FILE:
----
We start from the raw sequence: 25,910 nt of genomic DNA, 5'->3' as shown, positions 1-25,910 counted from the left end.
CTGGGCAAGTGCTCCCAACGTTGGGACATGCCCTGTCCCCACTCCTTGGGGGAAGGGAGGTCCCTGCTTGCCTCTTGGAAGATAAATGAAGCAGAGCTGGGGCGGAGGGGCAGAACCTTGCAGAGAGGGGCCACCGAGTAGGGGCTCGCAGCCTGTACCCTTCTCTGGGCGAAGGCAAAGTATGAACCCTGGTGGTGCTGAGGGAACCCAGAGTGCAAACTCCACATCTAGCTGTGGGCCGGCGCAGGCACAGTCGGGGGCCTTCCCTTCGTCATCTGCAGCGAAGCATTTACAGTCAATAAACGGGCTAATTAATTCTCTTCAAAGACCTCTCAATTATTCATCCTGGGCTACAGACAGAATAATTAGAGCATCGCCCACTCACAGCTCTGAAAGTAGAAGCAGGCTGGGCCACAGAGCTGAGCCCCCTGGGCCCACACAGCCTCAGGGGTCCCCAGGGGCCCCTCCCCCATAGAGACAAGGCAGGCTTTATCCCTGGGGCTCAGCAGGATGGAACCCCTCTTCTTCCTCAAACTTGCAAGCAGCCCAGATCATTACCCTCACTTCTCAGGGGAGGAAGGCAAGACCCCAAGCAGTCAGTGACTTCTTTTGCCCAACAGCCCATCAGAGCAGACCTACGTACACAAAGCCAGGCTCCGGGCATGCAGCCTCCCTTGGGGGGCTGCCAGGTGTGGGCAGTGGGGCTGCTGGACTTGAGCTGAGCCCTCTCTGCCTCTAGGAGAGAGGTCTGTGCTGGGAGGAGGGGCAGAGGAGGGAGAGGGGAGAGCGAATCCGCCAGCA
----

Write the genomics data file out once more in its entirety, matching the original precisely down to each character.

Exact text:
We start from the raw sequence: 25,910 nt of genomic DNA, 5'->3' as shown, positions 1-25,910 counted from the left end.
CTGGGCAAGTGCTCCCAACGTTGGGACATGCCCTGTCCCCACTCCTTGGGGGAAGGGAGGTCCCTGCTTGCCTCTTGGAAGATAAATGAAGCAGAGCTGGGGCGGAGGGGCAGAACCTTGCAGAGAGGGGCCACCGAGTAGGGGCTCGCAGCCTGTACCCTTCTCTGGGCGAAGGCAAAGTATGAACCCTGGTGGTGCTGAGGGAACCCAGAGTGCAAACTCCACATCTAGCTGTGGGCCGGCGCAGGCACAGTCGGGGGCCTTCCCTTCGTCATCTGCAGCGAAGCATTTACAGTCAATAAACGGGCTAATTAATTCTCTTCAAAGACCTCTCAATTATTCATCCTGGGCTACAGACAGAATAATTAGAGCATCGCCCACTCACAGCTCTGAAAGTAGAAGCAGGCTGGGCCACAGAGCTGAGCCCCCTGGGCCCACACAGCCTCAGGGGTCCCCAGGGGCCCCTCCCCCATAGAGACAAGGCAGGCTTTATCCCTGGGGCTCAGCAGGATGGAACCCCTCTTCTTCCTCAAACTTGCAAGCAGCCCAGATCATTACCCTCACTTCTCAGGGGAGGAAGGCAAGACCCCAAGCAGTCAGTGACTTCTTTTGCCCAACAGCCCATCAGAGCAGACCTACGTACACAAAGCCAGGCTCCGGGCATGCAGCCTCCCTTGGGGGGCTGCCAGGTGTGGGCAGTGGGGCTGCTGGACTTGAGCTGAGCCCTCTCTGCCTCTAGGAGAGAGGTCTGTGCTGGGAGGAGGGGCAGAGGAGGGAGAGGGGAGAGCGAATCCGCCAGCA